The presence of the extremely hard ceramic particles in metal matrix composites (MMCs) reduces drastically the Lifetime of ordinary tools, a serious drawback at earlier stages of the development of MMCs [1
]. Very hard materials, such as cubic boron nitride (CBN), and particularly those based on diamond, are the right choice for the tools, due to their extreme hardness, high wear resistance and thermal conductivity. Cobalt bonded diamond (PCD) early became the choice material due to its increased wear resistance, a prominent conclusion of the works of Durante et al. [2
] and El-Gallab and Sklad [3
]. Sub-surface damage is also minimized, particularly in finishing operations, as found by Hung et al. [1
]. PCD tools, albeit their widespread use, also have shortcomings due to the presence of the binder phase. This is much less wear resistant than diamond, softens at high contact temperatures and may also induce graphitization of the diamond grains, thus limiting the maximum usable cutting speed [4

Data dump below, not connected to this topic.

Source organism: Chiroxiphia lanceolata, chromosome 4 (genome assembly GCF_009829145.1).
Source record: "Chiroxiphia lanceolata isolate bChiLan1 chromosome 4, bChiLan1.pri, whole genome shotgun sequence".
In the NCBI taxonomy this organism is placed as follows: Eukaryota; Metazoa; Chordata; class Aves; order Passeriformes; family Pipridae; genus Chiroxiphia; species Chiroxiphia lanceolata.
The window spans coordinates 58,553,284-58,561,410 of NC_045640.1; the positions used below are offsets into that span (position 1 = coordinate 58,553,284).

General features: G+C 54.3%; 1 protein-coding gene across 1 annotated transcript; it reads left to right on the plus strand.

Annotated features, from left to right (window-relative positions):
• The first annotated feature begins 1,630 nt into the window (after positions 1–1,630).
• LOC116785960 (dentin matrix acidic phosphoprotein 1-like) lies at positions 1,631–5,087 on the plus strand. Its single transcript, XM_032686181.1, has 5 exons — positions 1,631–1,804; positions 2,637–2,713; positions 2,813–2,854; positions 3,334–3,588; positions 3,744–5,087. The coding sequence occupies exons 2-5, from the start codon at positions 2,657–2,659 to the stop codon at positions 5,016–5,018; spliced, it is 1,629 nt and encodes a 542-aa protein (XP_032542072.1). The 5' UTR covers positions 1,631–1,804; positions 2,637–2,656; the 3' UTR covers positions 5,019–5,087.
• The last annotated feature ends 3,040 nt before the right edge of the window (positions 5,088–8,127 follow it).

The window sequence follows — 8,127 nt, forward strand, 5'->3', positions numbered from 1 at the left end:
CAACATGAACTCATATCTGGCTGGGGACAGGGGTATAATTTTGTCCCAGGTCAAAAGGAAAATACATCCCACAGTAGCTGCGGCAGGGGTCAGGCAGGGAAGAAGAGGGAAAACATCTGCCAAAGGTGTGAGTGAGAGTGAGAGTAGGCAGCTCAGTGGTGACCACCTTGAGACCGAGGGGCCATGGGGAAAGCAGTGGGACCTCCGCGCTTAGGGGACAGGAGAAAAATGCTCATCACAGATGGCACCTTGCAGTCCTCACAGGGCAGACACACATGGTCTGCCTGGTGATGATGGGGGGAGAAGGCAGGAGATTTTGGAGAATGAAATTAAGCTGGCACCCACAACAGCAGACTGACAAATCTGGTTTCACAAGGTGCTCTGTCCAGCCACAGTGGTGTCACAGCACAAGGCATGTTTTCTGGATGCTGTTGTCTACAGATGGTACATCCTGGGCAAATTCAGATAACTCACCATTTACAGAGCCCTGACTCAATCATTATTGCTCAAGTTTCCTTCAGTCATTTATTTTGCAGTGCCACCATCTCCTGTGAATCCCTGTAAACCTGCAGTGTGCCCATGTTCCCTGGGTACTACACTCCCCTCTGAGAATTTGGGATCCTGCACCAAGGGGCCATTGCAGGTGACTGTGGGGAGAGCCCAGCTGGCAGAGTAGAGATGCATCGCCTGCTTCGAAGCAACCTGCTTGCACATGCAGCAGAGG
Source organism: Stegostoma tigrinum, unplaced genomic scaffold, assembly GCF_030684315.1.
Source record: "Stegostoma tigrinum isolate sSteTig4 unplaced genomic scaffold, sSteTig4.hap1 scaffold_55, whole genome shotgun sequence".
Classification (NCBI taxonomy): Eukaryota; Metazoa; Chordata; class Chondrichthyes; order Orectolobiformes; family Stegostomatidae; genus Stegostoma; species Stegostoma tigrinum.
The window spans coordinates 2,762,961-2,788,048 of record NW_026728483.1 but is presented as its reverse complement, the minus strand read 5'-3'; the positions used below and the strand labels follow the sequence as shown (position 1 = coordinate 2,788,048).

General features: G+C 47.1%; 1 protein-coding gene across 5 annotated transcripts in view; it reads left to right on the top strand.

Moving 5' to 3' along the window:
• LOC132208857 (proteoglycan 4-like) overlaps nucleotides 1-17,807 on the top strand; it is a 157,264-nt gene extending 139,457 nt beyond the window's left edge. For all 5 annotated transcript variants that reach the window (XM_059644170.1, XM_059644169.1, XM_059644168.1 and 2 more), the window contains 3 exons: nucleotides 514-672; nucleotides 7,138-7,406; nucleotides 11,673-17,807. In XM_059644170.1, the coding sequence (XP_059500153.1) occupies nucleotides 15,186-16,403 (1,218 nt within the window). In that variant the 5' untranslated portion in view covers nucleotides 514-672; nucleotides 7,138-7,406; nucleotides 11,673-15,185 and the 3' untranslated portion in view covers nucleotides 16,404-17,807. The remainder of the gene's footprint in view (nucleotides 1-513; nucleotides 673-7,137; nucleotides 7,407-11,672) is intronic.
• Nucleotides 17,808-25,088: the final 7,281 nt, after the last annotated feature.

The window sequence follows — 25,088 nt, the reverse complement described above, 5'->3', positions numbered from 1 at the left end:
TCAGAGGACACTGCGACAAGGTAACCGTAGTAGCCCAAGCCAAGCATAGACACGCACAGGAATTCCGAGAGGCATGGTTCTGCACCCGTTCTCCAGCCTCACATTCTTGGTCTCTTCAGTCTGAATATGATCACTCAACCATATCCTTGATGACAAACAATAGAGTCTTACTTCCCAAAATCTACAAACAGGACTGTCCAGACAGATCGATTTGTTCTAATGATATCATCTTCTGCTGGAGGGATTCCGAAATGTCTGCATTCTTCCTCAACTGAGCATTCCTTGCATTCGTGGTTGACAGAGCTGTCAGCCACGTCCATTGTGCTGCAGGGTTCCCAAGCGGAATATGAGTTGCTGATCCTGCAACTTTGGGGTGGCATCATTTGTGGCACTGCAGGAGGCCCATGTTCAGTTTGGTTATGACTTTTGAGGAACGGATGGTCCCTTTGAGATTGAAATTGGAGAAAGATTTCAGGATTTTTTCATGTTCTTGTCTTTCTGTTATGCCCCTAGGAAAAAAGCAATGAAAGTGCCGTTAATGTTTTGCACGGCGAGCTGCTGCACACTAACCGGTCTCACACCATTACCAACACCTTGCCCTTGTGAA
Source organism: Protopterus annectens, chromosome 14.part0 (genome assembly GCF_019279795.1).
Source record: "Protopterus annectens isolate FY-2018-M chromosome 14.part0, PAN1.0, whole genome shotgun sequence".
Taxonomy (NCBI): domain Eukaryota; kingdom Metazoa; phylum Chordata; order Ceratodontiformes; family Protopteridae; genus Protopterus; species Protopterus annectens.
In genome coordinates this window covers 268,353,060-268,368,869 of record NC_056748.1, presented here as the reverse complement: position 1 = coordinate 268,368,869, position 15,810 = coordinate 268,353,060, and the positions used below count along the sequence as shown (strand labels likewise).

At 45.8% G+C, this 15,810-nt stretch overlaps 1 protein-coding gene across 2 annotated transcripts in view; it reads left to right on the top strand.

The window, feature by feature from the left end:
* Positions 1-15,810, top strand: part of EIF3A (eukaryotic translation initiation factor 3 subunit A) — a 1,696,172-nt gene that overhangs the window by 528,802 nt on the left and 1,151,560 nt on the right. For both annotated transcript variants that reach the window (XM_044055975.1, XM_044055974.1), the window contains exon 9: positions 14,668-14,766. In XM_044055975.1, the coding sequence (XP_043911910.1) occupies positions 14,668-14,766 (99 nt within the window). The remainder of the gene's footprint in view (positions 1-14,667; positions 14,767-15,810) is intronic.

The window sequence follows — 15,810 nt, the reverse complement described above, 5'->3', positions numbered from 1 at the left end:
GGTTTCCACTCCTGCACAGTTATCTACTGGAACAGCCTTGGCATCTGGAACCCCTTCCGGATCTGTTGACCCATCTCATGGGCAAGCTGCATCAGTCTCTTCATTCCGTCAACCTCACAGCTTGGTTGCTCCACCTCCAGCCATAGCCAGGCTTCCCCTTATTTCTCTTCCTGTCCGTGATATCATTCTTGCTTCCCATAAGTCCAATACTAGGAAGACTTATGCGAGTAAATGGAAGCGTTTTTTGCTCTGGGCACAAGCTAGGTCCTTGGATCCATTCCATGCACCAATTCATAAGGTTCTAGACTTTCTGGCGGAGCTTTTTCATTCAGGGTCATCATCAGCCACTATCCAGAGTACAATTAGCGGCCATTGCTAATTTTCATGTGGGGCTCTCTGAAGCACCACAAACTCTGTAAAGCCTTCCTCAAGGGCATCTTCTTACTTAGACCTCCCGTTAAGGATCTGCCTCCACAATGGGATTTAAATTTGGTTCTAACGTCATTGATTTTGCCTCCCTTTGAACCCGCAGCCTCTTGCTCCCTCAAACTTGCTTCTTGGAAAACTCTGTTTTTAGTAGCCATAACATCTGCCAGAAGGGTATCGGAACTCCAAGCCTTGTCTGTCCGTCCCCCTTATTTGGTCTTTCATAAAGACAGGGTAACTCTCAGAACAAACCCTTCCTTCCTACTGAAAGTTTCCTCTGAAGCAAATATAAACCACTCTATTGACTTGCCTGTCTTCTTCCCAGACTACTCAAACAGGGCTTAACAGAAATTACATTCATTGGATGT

]. Alternative hard tools are brazed thick CVD diamond plates or CVD direct coatings. The latter have the advantages of multiple tips per tool, allow the use of chip breakers [5
], are easier to prepare and are much less geometry dependent, a critical issue for small drilling and milling tools. The performance of brazed CVD diamond plates matches or surpasses that of PCD tools, due to their binder-free pure diamond construction, that reduces the tendency for diamond grain pull out by the hard particles [6
Regarding tools directly coated with a thin CVD diamond film, they may fail by delamination of the diamond coating after a few seconds [6
] due to a combination of small thickness and most likely inadequate substrate and edge geometry. The thickness of a coating is by itself no guaranty that the tool life increases, as was found by D’Errico et al. [6